Hi Linda, thanks for taking the time to sit down and answer a few questions about yourself for us.
First off, what drew you into Psychology to begin with?
My first job was in insurance administration. After working in that field for quite a few years, I felt that I wanted more from a career and enrolled in a Bachelor of Arts and began volunteer work with young people. My interests were in wellbeing and the human search for connection, belonging, meaning and purpose. Through my studies and volunteer work, it became clear that pursuing a career in psychology was my vocation. It’s a privilege to be able to join with clients as they work on processing, understanding and resolving issues so that they can have a more meaningful life.
Your background in Psychology is pretty interesting, would you care to tell us a bit about it?
I’ve been lucky enough to have worked in a number of different areas. As mentioned, I started my career in the youth field. This led to working as a school psychologist in primary and secondary schools. Subsequently, I’ve worked as a psychologist for relationship counselling organisations, private practice, corporate sector and in tertiary education. Alongside counselling, teaching is a passion and I have taught counselling at the tertiary level. Finally, my interest in the areas of connection, belonging and purpose led me to completing a Graduate Diploma in Theology with a focus on spirituality and meaning.
Are there any areas in the mental health spectrum that you consider yourself as experienced/comfortable/knowledgeable?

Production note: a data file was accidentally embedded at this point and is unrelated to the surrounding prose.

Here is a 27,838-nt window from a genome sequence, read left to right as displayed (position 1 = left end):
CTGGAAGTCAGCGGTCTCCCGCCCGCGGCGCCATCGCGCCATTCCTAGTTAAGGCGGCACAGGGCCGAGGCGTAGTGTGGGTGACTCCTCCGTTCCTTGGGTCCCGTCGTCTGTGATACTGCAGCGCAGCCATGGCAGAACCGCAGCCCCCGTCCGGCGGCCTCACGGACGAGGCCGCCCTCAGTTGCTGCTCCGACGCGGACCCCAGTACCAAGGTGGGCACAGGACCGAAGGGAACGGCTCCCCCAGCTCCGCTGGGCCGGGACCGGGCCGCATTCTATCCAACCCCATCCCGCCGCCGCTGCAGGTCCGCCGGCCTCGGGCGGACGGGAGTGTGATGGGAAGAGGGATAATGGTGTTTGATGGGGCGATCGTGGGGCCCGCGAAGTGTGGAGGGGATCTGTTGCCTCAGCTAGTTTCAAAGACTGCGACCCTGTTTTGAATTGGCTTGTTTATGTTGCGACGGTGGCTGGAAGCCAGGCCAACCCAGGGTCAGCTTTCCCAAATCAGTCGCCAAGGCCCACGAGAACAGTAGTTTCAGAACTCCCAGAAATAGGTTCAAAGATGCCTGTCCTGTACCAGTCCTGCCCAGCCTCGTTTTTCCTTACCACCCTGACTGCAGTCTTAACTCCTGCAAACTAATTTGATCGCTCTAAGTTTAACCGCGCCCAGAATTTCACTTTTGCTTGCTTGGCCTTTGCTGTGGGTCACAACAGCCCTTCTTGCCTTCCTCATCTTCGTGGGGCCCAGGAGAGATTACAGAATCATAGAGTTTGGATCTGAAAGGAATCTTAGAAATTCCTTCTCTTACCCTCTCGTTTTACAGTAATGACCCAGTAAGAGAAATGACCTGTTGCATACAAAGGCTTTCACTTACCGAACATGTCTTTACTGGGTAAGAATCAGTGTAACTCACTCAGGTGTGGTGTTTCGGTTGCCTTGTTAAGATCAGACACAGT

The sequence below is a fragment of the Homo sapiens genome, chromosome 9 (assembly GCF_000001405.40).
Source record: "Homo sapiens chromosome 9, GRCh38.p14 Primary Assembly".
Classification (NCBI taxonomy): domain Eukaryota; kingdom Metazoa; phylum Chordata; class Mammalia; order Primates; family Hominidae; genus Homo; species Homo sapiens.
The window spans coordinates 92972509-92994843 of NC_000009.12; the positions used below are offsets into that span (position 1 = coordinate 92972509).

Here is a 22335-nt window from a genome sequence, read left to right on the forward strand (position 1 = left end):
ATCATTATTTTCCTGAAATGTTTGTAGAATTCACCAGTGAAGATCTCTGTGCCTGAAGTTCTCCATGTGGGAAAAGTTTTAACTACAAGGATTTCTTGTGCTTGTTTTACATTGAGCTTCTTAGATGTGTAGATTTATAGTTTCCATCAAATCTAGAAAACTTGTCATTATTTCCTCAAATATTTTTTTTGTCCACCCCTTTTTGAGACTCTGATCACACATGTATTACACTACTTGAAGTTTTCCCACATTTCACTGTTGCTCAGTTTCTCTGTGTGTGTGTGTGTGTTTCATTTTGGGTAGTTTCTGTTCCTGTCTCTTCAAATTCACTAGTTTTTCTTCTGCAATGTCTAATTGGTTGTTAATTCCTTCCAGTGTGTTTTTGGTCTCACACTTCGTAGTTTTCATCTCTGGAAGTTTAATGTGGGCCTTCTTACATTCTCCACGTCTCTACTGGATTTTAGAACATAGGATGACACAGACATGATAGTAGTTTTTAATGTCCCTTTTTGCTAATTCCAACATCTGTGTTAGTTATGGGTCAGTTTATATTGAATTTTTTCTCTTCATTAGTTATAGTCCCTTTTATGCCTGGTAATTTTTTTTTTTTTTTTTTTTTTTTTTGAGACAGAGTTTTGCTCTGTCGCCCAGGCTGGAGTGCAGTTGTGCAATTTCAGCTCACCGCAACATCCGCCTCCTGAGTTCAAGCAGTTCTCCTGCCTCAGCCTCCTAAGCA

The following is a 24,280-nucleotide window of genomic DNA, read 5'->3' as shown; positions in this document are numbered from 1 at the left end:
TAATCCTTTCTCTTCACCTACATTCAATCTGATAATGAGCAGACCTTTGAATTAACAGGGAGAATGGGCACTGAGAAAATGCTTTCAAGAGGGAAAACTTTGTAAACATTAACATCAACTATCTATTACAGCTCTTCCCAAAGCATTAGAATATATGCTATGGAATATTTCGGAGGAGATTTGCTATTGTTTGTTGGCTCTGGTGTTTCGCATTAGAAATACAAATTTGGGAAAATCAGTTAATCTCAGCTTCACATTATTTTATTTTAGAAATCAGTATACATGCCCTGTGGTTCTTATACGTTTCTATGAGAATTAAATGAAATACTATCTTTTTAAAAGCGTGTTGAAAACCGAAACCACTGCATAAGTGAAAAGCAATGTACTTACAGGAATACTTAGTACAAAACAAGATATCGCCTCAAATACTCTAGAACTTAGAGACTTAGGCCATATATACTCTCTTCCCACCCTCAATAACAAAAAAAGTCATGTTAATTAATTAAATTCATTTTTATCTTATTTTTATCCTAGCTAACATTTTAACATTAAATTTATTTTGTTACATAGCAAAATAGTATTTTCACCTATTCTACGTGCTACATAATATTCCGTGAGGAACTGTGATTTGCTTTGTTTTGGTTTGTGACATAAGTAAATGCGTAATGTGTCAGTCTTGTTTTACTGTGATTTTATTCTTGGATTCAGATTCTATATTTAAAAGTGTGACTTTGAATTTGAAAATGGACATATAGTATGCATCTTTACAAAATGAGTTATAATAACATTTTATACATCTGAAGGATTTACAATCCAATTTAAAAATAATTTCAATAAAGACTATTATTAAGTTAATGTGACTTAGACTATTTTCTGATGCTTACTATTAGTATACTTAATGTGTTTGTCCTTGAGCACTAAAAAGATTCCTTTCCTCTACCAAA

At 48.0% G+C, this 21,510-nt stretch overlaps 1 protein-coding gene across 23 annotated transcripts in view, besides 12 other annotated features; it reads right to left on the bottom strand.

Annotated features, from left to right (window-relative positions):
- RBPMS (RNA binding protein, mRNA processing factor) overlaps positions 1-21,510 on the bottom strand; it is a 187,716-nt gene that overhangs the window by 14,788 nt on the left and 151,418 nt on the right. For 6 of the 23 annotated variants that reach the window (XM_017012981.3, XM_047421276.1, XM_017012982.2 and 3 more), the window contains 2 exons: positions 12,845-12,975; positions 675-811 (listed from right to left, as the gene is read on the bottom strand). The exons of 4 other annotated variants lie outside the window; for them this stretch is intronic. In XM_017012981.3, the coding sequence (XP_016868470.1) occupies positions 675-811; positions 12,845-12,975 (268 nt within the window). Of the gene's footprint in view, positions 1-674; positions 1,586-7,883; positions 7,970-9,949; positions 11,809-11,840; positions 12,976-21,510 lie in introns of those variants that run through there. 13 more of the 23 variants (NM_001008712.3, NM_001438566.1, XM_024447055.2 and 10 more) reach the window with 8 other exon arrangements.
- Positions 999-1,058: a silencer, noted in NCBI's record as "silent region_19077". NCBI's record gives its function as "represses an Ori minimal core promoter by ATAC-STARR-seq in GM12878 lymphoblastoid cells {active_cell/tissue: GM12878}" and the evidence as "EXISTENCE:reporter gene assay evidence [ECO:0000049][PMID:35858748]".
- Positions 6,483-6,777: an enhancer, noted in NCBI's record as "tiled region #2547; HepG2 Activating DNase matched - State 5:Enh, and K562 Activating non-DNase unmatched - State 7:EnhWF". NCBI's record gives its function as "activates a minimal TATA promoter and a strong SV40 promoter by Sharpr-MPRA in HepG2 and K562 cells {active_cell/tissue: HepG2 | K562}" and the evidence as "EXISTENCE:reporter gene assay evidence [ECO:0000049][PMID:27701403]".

I have experience with a range of psychological issues. These include depression, anxiety, life transition and adjustment issues, grief and loss, stress management, self-worth and compassion, and relationship issues.
Society is undergoing a mild revolution in our recognition of mental health being a significant issue. Do you think there has been an increased diagnosis of mental health conditions due to the increased awareness or is it more of a reflection of our society?
I find the current recognition of mental health in our society quite heartening as it helps to reduce the stigma around getting support. It’s hard to pin point this recognition to one thing but I don’t think we can underestimate the influence of people who are openly, courageously and honestly sharing their struggles with mental health and their healing stories.
Could you explain, simply if possible, your approach to psychological consultations? What are you trying to achieve and how do you go about it?
It is Important for me is to create a therapeutic space where clients feel safe and comfortable. The first session focuses on identifying what is going on for my client. From there, my approach depends on each client’s circumstances and what they are trying to achieve in counselling. Through exploration, questioning and discussion, I work to help my clients develop their own understandings of their situation and assist them to make meaningful change. I provide an accepting, supportive and collaborative environment where clients can reflect, tell and understand their story, explore their feelings and their way forward.